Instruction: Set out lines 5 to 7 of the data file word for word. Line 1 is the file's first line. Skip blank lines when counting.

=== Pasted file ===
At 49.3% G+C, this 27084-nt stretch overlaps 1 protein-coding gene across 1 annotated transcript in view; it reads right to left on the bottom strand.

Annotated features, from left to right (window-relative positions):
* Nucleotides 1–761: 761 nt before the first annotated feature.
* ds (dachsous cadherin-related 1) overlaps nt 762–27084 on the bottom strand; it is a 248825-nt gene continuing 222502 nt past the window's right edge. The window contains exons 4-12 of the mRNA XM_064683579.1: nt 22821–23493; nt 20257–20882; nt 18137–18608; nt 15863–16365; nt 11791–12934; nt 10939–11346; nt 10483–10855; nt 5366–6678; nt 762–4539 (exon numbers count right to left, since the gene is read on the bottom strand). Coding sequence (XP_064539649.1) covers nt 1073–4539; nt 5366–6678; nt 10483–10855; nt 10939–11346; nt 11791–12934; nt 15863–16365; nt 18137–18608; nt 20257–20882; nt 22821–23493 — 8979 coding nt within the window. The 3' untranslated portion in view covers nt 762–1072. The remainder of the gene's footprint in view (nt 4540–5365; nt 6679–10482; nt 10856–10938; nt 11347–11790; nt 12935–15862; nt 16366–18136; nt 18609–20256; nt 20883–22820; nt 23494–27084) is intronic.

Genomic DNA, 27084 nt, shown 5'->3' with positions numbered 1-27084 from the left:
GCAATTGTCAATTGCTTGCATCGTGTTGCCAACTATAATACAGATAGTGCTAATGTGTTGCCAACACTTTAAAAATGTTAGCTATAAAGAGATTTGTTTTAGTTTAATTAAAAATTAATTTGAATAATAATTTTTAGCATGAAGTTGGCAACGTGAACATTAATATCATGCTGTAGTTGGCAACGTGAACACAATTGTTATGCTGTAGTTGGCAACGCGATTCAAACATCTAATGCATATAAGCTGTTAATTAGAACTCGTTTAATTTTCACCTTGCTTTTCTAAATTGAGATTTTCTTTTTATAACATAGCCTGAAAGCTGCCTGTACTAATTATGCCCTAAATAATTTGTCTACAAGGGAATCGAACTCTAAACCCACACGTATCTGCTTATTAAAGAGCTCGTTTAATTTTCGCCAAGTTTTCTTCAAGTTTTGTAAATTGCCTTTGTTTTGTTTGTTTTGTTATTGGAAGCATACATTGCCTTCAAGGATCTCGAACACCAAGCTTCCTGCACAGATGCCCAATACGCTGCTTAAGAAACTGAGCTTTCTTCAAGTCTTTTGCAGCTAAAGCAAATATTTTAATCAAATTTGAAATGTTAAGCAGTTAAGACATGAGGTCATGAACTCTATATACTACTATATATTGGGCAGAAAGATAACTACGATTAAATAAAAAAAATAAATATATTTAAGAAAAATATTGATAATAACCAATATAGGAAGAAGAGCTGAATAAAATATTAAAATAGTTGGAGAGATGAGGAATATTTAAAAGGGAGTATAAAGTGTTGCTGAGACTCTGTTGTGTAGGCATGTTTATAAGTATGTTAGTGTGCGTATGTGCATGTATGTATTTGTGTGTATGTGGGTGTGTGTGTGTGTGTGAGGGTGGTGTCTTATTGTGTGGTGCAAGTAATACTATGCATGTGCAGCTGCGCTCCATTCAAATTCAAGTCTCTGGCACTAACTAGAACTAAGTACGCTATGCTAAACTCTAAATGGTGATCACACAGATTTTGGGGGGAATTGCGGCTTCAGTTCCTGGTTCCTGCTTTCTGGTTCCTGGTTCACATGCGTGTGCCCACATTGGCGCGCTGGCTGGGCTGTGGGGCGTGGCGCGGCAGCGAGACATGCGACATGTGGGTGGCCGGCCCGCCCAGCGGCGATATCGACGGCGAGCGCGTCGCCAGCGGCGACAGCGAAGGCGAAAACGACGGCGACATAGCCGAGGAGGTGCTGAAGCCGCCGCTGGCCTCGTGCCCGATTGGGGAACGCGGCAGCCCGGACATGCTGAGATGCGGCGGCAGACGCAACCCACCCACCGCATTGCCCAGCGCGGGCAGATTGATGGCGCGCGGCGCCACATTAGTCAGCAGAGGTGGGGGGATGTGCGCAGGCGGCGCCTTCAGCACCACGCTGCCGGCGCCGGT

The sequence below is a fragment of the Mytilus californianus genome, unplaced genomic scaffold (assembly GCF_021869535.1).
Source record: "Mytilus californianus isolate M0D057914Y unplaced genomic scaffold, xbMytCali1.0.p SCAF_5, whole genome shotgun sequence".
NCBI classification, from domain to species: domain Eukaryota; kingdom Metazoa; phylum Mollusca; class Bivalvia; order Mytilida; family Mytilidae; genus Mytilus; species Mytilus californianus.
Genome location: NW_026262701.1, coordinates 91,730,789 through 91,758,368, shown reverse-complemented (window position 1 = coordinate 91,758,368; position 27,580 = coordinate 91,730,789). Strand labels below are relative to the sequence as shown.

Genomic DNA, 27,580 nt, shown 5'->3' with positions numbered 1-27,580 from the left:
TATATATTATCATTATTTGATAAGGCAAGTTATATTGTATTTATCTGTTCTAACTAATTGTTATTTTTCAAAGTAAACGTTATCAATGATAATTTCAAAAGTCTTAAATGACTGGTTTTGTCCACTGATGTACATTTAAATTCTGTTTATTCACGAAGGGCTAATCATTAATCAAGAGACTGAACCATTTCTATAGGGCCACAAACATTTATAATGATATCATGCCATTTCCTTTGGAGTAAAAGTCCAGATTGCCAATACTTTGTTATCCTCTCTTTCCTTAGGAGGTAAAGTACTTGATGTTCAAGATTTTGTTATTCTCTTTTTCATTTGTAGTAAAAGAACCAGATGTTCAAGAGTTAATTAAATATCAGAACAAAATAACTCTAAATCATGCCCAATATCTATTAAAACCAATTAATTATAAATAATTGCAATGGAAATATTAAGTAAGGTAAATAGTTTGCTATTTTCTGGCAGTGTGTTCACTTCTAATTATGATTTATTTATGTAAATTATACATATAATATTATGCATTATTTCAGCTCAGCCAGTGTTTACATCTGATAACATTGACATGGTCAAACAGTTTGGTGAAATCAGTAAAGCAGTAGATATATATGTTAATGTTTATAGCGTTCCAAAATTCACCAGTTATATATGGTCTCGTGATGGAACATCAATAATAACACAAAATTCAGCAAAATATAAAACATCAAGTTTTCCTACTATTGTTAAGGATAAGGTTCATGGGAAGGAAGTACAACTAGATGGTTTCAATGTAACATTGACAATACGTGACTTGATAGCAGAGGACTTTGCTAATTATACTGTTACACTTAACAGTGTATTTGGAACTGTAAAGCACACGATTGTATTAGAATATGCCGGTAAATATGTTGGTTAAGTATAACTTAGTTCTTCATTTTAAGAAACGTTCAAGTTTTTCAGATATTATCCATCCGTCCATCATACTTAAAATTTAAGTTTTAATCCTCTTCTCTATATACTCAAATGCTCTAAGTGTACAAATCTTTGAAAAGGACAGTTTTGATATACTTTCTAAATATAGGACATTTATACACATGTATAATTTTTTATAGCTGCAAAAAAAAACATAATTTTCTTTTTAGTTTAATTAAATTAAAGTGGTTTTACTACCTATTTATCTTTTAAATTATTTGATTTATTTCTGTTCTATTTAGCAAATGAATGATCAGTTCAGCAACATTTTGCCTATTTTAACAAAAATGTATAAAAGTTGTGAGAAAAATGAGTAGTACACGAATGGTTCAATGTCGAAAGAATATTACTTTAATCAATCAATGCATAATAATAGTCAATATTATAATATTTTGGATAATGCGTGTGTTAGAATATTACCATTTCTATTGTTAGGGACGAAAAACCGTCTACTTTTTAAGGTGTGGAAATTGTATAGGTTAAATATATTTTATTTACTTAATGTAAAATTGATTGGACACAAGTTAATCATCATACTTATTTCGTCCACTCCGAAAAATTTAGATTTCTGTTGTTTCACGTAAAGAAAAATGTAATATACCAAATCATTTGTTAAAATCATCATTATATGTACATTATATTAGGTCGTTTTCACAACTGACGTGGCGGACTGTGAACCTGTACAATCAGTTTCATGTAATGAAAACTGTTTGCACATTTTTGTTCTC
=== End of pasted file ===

Genomic DNA, 27084 nt, shown 5'->3' with positions numbered 1-27084 from the left:
GCAATTGTCAATTGCTTGCATCGTGTTGCCAACTATAATACAGATAGTGCTAATGTGTTGCCAACACTTTAAAAATGTTAGCTATAAAGAGATTTGTTTTAGTTTAATTAAAAATTAATTTGAATAATAATTTTTAGCATGAAGTTGGCAACGTGAACATTAATATCATGCTGTAGTTGGCAACGTGAACACAATTGTTATGCTGTAGTTGGCAACGCGATTCAAACATCTAATGCATATAAGCTGTTAATTAGAACTCGTTTAATTTTCACCTTGCTTTTCTAAATTGAGATTTTCTTTTTATAACATAGCCTGAAAGCTGCCTGTACTAATTATGCCCTAAATAATTTGTCTACAAGGGAATCGAACTCTAAACCCACACGTATCTGCTTATTAAAGAGCTCGTTTAATTTTCGCCAAGTTTTCTTCAAGTTTTGTAAATTGCCTTTGTTTTGTTTGTTTTGTTATTGGAAGCATACATTGCCTTCAAGGATCTCGAACACCAAGCTTCCTGCACAGATGCCCAATACGCTGCTTAAGAAACTGAGCTTTCTTCAAGTCTTTTGCAGCTAAAGCAAATATTTTAATCAAATTTGAAATGTTAAGCAGTTAAGACATGAGGTCATGAACTCTATATACTACTATATATTGGGCAGAAAGATAACTACGATTAAATAAAAAAAATAAATATATTTAAGAAAAATATTGATAATAACCAATATAGGAAGAAGAGCTGAATAAAATATTAAAATAGTTGGAGAGATGAGGAATATTTAAAAGGGAGTATAAAGTGTTGCTGAGACTCTGTTGTGTAGGCATGTTTATAAGTATGTTAGTGTGCGTATGTGCATGTATGTATTTGTGTGTATGTGGGTGTGTGTGTGTGTGTGAGGGTGGTGTCTTATTGTGTGGTGCAAGTAATACTATGCATGTGCAGCTGCGCTCCATTCAAATTCAAGTCTCTGGCACTAACTAGAACTAAGTACGCTATGCTAAACTCTAAATGGTGATCACACAGATTTTGGGGGGAATTGCGGCTTCAGTTCCTGGTTCCTGCTTTCTGGTTCCTGGTTCACATGCGTGTGCCCACATTGGCGCGCTGGCTGGGCTGTGGGGCGTGGCGCGGCAGCGAGACATGCGACATGTGGGTGGCCGGCCCGCCCAGCGGCGATATCGACGGCGAGCGCGTCGCCAGCGGCGACAGCGAAGGCGAAAACGACGGCGACATAGCCGAGGAGGTGCTGAAGCCGCCGCTGGCCTCGTGCCCGATTGGGGAACGCGGCAGCCCGGACATGCTGAGATGCGGCGGCAGACGCAACCCACCCACCGCATTGCCCAGCGCGGGCAGATTGATGGCGCGCGGCGCCACATTAGTCAGCAGAGGTGGGGGGATGTGCGCAGGCGGCGCCTTCAGCACCACGCTGCCGGCGCCGGT

The sequence below is a fragment of the Mytilus californianus genome, unplaced genomic scaffold (assembly GCF_021869535.1).